Sunday, March 16, 2014

Green Party Whack-A-Mole: Fight Pipelines, Then Freak Out About Oil Trains

Ursula Rozum of the Syracuse-area Green Party was given a blank slate as "guest columnist" to take on a new crisis — the risk of moving crude oil by rail and barge — in the Post-Standard, March 16.

I originally started a reply, optimistically thinking I could keep it within the paper's 250-word limit on letters to the editor.  But of course that didn't work out, so I'm sticking it here.

Here's what I don't like about this:  Rozum refuses to accept responsibility for the fact that she's the one that whacked the mole in the first place.

More domestic oil going by rail and barge through New York State is a supply-and-demand response to two contemporaneous phenomena:  The technological advance of fracking
(which Rozum never once mentions, but is of course against) credited with now producing much more North American oil, and political conflicts waged by the left that kill or delay new pipeline construction, notably Keystone XL (a fight which Rozum of course supports).

Keystone, when it's built, will serve as the primary takeaway infrastructure for the product of both oil sands out of western Canada, and also fracked shale oil out of North Dakota's Bakken field, all headed toward already-built refineries on the Gulf Coast.  Environmentalists have fought Keystone from the beginning, and they're still at it, even though the battle is now finally winding down in the face of reality.  The only trouble is that ceaselessly waging this kind of ideological war has unintendedly worked to push much more oil to travel (for the time-being, and more unsafely) by rail and barge through such far-flung places as Albany, NY — a fine kettle of fish over which the irony-challenged green contingent now finds itself also freaked out. 

Similarly, there's now a proposal afoot from Pilgrim Pipeline Holdings to avoid conflict over all that Hudson River barge traffic by building a new oil pipeline out of Albany, to be routed either within or closeby the southbound Thruway corridor, toward the concentration of existing refineries in New Jersey.  Are the greens gonna come out in favor of that?  (Sorry — I amuse myself.)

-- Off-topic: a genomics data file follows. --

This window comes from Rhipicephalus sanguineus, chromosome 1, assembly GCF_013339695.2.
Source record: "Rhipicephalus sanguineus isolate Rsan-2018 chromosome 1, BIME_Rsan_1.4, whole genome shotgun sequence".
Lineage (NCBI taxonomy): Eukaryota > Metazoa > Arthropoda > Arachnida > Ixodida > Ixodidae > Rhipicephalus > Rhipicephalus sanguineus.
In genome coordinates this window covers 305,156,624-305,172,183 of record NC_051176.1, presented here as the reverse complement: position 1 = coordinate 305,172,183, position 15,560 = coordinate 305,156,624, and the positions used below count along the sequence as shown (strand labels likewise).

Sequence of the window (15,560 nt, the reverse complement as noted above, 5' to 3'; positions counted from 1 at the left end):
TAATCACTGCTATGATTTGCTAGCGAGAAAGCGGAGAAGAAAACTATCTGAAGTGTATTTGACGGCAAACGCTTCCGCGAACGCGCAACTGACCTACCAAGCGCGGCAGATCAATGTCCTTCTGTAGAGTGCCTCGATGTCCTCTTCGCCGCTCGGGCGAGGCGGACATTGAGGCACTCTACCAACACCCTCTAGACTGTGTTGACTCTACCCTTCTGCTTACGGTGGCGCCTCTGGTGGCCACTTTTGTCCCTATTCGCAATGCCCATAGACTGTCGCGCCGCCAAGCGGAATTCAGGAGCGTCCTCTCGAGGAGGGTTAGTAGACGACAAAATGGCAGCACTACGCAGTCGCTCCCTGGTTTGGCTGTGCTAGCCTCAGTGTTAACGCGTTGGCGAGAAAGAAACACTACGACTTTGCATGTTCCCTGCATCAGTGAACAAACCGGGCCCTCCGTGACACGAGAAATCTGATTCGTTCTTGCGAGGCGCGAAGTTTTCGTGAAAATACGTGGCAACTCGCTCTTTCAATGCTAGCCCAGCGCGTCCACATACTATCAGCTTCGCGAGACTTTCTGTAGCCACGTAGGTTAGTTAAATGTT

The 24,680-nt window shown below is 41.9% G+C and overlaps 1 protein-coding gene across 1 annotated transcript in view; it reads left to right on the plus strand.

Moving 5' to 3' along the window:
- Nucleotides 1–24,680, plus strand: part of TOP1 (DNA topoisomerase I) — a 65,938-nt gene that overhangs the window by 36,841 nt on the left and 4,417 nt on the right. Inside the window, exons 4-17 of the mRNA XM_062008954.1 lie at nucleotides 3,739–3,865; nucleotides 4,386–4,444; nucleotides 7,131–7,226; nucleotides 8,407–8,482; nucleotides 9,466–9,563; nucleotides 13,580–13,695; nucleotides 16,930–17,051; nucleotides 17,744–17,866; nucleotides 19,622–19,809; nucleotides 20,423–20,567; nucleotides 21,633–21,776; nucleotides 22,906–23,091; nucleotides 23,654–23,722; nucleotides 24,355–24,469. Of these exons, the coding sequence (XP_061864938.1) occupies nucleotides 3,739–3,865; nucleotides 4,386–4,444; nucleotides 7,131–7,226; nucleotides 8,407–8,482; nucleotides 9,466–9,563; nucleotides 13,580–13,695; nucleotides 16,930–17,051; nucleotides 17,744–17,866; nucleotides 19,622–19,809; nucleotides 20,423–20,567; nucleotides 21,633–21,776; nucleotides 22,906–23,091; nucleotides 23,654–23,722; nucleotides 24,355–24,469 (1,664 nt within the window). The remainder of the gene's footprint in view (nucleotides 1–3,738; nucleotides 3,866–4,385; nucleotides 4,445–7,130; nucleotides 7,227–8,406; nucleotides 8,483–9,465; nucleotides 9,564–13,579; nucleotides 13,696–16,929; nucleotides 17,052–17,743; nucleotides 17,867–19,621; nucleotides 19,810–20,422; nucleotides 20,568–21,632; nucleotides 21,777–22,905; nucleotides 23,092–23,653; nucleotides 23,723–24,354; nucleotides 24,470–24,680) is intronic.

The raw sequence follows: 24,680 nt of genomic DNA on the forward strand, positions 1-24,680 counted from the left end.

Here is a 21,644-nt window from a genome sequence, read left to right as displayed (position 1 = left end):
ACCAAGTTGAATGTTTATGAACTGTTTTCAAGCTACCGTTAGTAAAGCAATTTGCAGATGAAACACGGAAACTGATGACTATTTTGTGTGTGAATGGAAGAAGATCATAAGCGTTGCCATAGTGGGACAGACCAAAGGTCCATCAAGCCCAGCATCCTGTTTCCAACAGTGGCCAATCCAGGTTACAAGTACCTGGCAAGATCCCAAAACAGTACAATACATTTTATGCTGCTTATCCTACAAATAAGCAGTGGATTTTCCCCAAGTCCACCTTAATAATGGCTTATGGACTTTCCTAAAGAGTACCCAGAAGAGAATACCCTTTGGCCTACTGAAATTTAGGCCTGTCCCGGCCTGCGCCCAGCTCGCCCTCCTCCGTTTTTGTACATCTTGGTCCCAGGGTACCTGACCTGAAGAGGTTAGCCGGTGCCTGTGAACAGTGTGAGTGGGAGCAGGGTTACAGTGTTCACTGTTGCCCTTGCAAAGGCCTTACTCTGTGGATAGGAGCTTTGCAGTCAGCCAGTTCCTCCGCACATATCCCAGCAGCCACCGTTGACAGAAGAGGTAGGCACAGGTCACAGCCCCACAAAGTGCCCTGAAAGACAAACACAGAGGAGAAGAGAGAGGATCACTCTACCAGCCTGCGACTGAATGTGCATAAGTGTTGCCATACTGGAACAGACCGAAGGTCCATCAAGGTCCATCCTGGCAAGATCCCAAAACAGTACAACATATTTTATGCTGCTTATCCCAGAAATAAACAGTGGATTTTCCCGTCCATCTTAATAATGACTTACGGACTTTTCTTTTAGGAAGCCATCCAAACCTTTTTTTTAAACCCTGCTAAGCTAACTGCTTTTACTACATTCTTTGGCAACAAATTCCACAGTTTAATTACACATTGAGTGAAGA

Don't get me wrong — I'm all for learning from such catastrophes as at Lac Megantic, Quebec, and for beefing up the federal regulations governing oil transport by rail.  What I'm not in favor of is Rozum and her allies escaping any blame for having helped to cause this very crisis.  Rozum simply doesn't take ownership for the consequences of her own battle, but instead winds up coming out against everything and anything that has to do with fossil fuels.

Fracking?  She's against it.  Oil trains?  She's against them.  Pipelines?  Opposed.  More propane storage in Watkins Glen?  Not on her watch.  Doing away with asthma and acid rain from a coal plant at Ithaca's suburb of Lansing by re-powering with natural gas?  Not even that.

If you act against fossil fuels in your own life, that's fine with me.  I hope Rozum and her supporters are paying extra to buy all-renewables electricity, rather than the coal-frack-nuke mix that National Grid and most third-party energy providers sell.  (Though something tells me the market share for this sort of boutique energy consumption is far lower than even the Green Party's most recent election returns.)  And I hope they've also capped their natural gas service at home and at work, and are heating just with that all-renewables electricity, or maybe some firewood, or maybe some geothermal, or maybe some conservation.  (None of this hurts anybody else, but something tells me this also remains a pretty fringe effort.)  I hope they're also either riding a bike, or plugging in an electric car at home.  (Again, admirable, and harmless, but so far of limited impact.)

If you've got the time and the money for this kind of thing, it's within your justly wielded power as a consumer, and more green power to you, I say.